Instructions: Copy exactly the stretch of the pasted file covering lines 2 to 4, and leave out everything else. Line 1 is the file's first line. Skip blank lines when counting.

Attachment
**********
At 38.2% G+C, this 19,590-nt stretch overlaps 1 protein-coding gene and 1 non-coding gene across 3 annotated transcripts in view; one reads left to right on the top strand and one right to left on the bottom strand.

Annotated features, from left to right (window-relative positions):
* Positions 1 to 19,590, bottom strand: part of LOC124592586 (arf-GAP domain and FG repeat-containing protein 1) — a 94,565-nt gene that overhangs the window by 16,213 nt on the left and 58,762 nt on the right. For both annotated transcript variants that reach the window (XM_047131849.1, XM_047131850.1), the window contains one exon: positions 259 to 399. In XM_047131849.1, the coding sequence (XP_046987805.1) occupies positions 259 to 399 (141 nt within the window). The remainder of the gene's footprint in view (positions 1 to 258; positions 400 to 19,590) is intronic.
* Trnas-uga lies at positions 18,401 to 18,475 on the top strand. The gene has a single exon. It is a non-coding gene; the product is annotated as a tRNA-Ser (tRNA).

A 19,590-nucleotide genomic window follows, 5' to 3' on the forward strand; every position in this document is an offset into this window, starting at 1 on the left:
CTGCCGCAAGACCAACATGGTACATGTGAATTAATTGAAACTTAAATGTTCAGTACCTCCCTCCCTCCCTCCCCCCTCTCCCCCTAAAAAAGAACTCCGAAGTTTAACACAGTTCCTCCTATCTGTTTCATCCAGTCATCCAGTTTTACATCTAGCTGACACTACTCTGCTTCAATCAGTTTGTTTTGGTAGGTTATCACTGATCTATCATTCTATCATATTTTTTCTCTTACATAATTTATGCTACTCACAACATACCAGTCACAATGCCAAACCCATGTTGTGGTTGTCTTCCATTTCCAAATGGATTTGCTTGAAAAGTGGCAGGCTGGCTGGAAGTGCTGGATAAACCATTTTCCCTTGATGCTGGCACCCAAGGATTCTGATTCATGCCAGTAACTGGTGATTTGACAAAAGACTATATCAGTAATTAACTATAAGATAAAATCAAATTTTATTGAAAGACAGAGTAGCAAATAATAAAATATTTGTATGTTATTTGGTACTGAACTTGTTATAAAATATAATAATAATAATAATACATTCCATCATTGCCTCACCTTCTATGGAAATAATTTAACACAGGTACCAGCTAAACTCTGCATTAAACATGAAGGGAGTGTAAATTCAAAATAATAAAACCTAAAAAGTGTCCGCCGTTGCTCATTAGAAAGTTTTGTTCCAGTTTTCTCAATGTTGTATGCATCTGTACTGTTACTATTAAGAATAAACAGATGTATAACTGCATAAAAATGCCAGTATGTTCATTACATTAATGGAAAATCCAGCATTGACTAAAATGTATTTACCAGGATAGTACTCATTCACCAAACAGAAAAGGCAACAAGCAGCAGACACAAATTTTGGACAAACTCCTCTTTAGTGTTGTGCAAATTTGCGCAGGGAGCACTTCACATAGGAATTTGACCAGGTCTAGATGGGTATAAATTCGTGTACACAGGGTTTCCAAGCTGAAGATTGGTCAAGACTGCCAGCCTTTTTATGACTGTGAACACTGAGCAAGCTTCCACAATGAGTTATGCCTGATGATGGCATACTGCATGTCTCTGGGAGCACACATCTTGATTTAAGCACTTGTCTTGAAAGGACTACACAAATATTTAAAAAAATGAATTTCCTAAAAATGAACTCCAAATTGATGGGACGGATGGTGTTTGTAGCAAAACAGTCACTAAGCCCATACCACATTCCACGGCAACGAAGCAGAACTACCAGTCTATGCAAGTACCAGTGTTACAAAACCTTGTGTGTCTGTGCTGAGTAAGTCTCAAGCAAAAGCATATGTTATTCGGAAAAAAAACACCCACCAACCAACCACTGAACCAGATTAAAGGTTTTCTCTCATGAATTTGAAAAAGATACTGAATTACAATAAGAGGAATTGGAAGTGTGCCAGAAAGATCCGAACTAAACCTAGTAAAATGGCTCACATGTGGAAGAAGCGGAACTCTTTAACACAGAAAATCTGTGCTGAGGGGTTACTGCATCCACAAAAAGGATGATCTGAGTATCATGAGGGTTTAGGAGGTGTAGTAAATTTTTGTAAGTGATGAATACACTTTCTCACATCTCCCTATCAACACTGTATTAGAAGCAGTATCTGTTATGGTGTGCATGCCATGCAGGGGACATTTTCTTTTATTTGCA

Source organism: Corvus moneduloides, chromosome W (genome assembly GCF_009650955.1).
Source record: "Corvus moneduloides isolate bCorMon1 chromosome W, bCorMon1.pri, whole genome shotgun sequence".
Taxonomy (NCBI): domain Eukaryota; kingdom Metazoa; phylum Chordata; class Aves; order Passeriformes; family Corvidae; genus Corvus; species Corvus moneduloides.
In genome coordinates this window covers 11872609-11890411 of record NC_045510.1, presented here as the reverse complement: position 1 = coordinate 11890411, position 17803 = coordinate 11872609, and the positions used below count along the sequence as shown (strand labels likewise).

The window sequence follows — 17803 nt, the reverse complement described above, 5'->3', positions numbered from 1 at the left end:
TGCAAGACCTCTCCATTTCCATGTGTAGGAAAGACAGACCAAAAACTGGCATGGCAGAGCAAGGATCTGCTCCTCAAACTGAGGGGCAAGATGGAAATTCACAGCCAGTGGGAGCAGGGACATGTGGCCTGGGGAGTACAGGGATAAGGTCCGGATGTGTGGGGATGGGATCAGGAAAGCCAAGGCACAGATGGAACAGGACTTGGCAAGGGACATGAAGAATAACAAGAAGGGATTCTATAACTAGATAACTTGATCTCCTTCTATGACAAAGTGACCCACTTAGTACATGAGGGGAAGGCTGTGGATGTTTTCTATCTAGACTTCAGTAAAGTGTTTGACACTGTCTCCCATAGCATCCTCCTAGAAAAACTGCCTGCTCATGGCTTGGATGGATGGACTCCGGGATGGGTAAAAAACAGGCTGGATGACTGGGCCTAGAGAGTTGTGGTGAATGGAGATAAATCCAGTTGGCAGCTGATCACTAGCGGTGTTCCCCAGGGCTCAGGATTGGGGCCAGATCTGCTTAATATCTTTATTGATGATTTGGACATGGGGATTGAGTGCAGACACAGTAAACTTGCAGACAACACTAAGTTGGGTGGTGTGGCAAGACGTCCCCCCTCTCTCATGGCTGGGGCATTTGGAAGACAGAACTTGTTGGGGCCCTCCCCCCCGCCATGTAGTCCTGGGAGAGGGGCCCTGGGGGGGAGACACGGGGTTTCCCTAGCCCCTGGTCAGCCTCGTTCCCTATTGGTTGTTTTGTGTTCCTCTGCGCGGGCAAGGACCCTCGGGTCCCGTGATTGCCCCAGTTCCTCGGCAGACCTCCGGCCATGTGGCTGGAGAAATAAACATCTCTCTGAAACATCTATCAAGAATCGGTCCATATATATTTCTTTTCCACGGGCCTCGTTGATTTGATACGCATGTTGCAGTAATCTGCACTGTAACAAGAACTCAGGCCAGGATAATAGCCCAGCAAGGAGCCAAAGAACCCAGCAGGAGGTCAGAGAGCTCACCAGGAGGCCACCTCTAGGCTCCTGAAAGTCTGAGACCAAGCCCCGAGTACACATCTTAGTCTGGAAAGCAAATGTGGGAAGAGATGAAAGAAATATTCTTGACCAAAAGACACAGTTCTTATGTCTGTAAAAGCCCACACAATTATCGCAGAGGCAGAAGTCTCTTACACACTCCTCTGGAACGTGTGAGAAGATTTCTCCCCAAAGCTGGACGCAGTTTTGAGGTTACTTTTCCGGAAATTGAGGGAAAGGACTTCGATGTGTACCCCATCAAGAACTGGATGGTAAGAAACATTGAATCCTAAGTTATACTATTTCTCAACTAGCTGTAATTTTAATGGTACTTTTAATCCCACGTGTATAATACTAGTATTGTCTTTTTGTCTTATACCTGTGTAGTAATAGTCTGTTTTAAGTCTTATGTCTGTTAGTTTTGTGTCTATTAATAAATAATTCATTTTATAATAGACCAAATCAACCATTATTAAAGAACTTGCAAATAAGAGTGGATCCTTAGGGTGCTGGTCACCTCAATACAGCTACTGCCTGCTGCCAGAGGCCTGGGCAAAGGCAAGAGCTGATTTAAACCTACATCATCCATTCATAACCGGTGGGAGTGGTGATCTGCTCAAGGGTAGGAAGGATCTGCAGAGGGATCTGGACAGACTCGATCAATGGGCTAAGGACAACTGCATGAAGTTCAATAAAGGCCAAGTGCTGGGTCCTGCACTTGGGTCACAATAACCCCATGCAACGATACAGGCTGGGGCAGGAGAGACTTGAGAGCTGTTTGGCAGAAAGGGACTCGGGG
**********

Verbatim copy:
Annotated features, from left to right (window-relative positions):
* Positions 1 to 19,590, bottom strand: part of LOC124592586 (arf-GAP domain and FG repeat-containing protein 1) — a 94,565-nt gene that overhangs the window by 16,213 nt on the left and 58,762 nt on the right. For both annotated transcript variants that reach the window (XM_047131849.1, XM_047131850.1), the window contains one exon: positions 259 to 399. In XM_047131849.1, the coding sequence (XP_046987805.1) occupies positions 259 to 399 (141 nt within the window). The remainder of the gene's footprint in view (positions 1 to 258; positions 400 to 19,590) is intronic.
* Trnas-uga lies at positions 18,401 to 18,475 on the top strand. The gene has a single exon. It is a non-coding gene; the product is annotated as a tRNA-Ser (tRNA).